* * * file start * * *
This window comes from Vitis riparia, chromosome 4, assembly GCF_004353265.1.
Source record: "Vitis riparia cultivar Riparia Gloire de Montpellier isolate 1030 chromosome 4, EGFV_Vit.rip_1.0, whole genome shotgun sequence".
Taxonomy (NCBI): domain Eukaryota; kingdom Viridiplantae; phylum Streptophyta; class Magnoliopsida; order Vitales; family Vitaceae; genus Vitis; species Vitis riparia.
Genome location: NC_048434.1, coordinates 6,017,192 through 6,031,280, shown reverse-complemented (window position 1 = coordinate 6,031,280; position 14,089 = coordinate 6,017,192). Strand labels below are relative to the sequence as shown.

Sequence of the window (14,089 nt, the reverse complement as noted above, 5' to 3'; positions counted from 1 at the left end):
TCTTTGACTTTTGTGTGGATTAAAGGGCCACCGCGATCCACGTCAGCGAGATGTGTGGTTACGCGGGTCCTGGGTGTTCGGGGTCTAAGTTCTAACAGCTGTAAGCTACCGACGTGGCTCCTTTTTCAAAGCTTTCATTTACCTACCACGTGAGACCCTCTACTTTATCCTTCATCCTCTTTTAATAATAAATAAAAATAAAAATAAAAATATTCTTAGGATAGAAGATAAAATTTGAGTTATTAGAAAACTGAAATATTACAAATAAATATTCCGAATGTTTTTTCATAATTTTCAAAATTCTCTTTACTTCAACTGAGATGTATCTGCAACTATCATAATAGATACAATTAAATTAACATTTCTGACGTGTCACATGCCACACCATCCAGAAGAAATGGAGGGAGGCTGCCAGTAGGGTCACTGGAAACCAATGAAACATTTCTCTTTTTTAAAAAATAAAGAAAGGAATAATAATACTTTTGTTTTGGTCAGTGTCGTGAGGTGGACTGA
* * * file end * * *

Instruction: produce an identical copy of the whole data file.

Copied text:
This window comes from Vitis riparia, chromosome 4, assembly GCF_004353265.1.
Source record: "Vitis riparia cultivar Riparia Gloire de Montpellier isolate 1030 chromosome 4, EGFV_Vit.rip_1.0, whole genome shotgun sequence".
Taxonomy (NCBI): domain Eukaryota; kingdom Viridiplantae; phylum Streptophyta; class Magnoliopsida; order Vitales; family Vitaceae; genus Vitis; species Vitis riparia.
Genome location: NC_048434.1, coordinates 6,017,192 through 6,031,280, shown reverse-complemented (window position 1 = coordinate 6,031,280; position 14,089 = coordinate 6,017,192). Strand labels below are relative to the sequence as shown.

Sequence of the window (14,089 nt, the reverse complement as noted above, 5' to 3'; positions counted from 1 at the left end):
TCTTTGACTTTTGTGTGGATTAAAGGGCCACCGCGATCCACGTCAGCGAGATGTGTGGTTACGCGGGTCCTGGGTGTTCGGGGTCTAAGTTCTAACAGCTGTAAGCTACCGACGTGGCTCCTTTTTCAAAGCTTTCATTTACCTACCACGTGAGACCCTCTACTTTATCCTTCATCCTCTTTTAATAATAAATAAAAATAAAAATAAAAATATTCTTAGGATAGAAGATAAAATTTGAGTTATTAGAAAACTGAAATATTACAAATAAATATTCCGAATGTTTTTTCATAATTTTCAAAATTCTCTTTACTTCAACTGAGATGTATCTGCAACTATCATAATAGATACAATTAAATTAACATTTCTGACGTGTCACATGCCACACCATCCAGAAGAAATGGAGGGAGGCTGCCAGTAGGGTCACTGGAAACCAATGAAACATTTCTCTTTTTTAAAAAATAAAGAAAGGAATAATAATACTTTTGTTTTGGTCAGTGTCGTGAGGTGGACTGA